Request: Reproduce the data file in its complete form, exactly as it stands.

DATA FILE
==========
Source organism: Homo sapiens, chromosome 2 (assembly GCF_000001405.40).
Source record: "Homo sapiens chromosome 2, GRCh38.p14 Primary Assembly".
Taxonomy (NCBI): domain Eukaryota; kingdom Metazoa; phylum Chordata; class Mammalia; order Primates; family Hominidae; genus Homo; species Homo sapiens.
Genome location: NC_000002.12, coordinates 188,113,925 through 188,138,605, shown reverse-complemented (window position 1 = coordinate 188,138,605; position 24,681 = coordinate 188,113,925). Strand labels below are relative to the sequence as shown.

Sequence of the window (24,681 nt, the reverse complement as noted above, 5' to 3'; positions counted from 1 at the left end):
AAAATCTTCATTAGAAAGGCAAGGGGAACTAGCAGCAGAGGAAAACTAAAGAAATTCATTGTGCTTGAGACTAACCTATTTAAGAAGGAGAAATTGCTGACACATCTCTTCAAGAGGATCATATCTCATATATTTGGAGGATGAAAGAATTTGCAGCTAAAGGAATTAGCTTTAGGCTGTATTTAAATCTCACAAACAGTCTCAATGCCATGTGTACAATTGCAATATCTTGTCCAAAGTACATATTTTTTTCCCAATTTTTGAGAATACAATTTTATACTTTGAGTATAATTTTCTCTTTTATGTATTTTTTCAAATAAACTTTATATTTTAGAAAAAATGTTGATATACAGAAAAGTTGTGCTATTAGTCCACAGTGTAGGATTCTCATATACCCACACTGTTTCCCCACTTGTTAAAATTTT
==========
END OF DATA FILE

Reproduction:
Source organism: Homo sapiens, chromosome 2 (assembly GCF_000001405.40).
Source record: "Homo sapiens chromosome 2, GRCh38.p14 Primary Assembly".
Taxonomy (NCBI): domain Eukaryota; kingdom Metazoa; phylum Chordata; class Mammalia; order Primates; family Hominidae; genus Homo; species Homo sapiens.
Genome location: NC_000002.12, coordinates 188,113,925 through 188,138,605, shown reverse-complemented (window position 1 = coordinate 188,138,605; position 24,681 = coordinate 188,113,925). Strand labels below are relative to the sequence as shown.

Sequence of the window (24,681 nt, the reverse complement as noted above, 5' to 3'; positions counted from 1 at the left end):
AAAATCTTCATTAGAAAGGCAAGGGGAACTAGCAGCAGAGGAAAACTAAAGAAATTCATTGTGCTTGAGACTAACCTATTTAAGAAGGAGAAATTGCTGACACATCTCTTCAAGAGGATCATATCTCATATATTTGGAGGATGAAAGAATTTGCAGCTAAAGGAATTAGCTTTAGGCTGTATTTAAATCTCACAAACAGTCTCAATGCCATGTGTACAATTGCAATATCTTGTCCAAAGTACATATTTTTTTCCCAATTTTTGAGAATACAATTTTATACTTTGAGTATAATTTTCTCTTTTATGTATTTTTTCAAATAAACTTTATATTTTAGAAAAAATGTTGATATACAGAAAAGTTGTGCTATTAGTCCACAGTGTAGGATTCTCATATACCCACACTGTTTCCCCACTTGTTAAAATTTT